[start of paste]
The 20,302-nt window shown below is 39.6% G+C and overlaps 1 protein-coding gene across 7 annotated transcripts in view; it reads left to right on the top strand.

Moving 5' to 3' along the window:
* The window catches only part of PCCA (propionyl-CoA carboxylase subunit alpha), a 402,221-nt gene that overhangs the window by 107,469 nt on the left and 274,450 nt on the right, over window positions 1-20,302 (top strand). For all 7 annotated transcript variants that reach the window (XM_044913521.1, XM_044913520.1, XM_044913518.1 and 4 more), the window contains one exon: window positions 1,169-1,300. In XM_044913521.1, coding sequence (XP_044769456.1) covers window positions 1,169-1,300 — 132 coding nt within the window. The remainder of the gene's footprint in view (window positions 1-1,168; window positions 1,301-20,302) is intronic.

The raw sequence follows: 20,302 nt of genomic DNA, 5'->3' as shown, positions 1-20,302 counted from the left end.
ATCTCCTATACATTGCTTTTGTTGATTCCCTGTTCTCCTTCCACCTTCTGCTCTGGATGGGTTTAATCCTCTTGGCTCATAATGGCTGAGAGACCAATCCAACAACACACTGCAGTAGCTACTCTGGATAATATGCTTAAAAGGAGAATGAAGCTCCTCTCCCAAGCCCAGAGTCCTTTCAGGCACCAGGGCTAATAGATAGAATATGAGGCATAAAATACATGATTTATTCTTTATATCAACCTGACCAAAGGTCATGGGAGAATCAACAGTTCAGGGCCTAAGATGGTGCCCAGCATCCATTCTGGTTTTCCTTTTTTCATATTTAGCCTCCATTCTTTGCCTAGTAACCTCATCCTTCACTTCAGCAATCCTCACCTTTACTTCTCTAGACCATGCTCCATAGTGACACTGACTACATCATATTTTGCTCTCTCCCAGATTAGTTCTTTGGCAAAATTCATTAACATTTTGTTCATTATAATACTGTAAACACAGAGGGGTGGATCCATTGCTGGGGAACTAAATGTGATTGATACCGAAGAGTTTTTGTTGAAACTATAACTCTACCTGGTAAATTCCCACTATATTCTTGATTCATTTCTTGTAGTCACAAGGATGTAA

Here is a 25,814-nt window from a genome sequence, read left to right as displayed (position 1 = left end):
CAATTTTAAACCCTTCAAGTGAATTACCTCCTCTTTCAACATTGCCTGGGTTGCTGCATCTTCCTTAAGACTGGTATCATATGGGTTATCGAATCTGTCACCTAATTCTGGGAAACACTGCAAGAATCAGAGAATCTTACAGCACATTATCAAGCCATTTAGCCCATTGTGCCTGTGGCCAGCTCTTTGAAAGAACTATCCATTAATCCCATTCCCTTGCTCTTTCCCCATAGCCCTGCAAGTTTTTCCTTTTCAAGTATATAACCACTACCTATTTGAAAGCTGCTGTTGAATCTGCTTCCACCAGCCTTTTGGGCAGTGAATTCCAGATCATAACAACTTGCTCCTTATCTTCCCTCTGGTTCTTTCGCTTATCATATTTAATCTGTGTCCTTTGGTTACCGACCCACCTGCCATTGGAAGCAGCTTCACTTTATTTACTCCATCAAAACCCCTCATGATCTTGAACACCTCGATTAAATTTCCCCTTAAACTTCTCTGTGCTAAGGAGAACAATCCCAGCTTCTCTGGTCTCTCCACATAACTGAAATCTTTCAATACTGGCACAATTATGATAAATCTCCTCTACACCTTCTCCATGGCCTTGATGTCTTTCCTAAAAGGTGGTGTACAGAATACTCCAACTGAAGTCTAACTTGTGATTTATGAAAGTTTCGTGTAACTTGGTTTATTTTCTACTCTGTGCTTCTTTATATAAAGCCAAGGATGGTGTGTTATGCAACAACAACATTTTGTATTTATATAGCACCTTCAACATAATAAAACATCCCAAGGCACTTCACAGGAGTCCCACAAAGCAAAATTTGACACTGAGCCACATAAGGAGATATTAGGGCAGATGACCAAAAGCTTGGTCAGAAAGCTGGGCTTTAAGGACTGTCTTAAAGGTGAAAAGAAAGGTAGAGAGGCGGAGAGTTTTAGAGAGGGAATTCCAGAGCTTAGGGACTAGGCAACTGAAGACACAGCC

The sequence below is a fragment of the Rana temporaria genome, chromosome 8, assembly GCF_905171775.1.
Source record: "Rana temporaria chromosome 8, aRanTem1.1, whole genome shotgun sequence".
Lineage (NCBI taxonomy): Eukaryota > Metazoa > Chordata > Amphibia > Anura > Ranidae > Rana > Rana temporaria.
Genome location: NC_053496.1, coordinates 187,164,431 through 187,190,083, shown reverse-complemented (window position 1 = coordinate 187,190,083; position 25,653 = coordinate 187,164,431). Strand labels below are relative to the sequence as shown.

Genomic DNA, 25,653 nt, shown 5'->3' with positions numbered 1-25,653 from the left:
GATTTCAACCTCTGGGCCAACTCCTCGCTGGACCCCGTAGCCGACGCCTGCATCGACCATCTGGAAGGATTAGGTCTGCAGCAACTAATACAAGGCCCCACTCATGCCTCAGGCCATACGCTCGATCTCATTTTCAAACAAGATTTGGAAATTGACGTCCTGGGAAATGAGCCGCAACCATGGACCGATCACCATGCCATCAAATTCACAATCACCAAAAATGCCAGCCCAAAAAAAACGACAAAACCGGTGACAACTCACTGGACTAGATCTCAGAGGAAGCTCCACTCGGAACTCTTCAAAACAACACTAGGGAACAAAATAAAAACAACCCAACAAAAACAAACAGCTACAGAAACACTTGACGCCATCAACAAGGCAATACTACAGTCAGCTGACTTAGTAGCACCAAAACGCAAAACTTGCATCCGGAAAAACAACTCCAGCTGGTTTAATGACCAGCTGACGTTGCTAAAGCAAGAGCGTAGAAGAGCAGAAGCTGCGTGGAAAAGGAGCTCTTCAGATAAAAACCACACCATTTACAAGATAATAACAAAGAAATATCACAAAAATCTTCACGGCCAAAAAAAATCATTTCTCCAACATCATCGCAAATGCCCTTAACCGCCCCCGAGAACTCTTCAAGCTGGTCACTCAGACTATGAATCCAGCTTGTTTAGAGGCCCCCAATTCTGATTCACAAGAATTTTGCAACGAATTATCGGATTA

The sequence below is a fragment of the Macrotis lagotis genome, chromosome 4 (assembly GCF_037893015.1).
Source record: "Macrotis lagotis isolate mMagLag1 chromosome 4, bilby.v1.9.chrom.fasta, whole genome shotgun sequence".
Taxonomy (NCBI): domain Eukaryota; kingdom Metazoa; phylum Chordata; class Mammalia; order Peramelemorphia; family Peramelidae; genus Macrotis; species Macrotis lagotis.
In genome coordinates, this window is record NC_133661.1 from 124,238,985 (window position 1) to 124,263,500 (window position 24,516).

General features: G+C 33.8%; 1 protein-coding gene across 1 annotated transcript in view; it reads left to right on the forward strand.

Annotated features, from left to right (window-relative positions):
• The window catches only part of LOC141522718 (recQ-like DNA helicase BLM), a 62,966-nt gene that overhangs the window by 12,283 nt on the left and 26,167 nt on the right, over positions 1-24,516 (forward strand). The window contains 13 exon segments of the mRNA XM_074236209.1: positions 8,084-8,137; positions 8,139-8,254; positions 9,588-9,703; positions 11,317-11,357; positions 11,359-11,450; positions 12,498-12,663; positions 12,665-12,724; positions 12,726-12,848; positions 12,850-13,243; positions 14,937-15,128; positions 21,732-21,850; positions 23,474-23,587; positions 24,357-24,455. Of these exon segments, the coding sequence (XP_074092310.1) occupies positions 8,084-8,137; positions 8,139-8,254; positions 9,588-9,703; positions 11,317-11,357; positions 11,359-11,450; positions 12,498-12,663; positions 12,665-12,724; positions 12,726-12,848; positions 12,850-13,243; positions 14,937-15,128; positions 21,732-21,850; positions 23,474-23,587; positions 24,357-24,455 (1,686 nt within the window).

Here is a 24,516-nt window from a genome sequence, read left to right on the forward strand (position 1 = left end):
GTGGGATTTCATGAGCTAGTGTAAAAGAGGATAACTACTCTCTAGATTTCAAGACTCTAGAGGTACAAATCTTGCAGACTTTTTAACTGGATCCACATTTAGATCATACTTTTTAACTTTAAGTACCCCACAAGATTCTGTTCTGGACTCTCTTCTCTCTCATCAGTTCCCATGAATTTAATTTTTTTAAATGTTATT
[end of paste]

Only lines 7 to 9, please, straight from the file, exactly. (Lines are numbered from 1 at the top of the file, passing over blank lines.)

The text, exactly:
CAATTTTAAACCCTTCAAGTGAATTACCTCCTCTTTCAACATTGCCTGGGTTGCTGCATCTTCCTTAAGACTGGTATCATATGGGTTATCGAATCTGTCACCTAATTCTGGGAAACACTGCAAGAATCAGAGAATCTTACAGCACATTATCAAGCCATTTAGCCCATTGTGCCTGTGGCCAGCTCTTTGAAAGAACTATCCATTAATCCCATTCCCTTGCTCTTTCCCCATAGCCCTGCAAGTTTTTCCTTTTCAAGTATATAACCACTACCTATTTGAAAGCTGCTGTTGAATCTGCTTCCACCAGCCTTTTGGGCAGTGAATTCCAGATCATAACAACTTGCTCCTTATCTTCCCTCTGGTTCTTTCGCTTATCATATTTAATCTGTGTCCTTTGGTTACCGACCCACCTGCCATTGGAAGCAGCTTCACTTTATTTACTCCATCAAAACCCCTCATGATCTTGAACACCTCGATTAAATTTCCCCTTAAACTTCTCTGTGCTAAGGAGAACAATCCCAGCTTCTCTGGTCTCTCCACATAACTGAAATCTTTCAATACTGGCACAATTATGATAAATCTCCTCTACACCTTCTCCATGGCCTTGATGTCTTTCCTAAAAGGTGGTGTACAGAATACTCCAACTGAAGTCTAACTTGTGATTTATGAAAGTTTCGTGTAACTTGGTTTATTTTCTACTCTGTGCTTCTTTATATAAAGCCAAGGATGGTGTGTTATGCAACAACAACATTTTGTATTTATATAGCACCTTCAACATAATAAAACATCCCAAGGCACTTCACAGGAGTCCCACAAAGCAAAATTTGACACTGAGCCACATAAGGAGATATTAGGGCAGATGACCAAAAGCTTGGTCAGAAAGCTGGGCTTTAAGGACTGTCTTAAAGGTGAAAAGAAAGGTAGAGAGGCGGAGAGTTTTAGAGAGGGAATTCCAGAGCTTAGGGACTAGGCAACTGAAGACACAGCC

The sequence below is a fragment of the Rana temporaria genome, chromosome 8, assembly GCF_905171775.1.
Source record: "Rana temporaria chromosome 8, aRanTem1.1, whole genome shotgun sequence".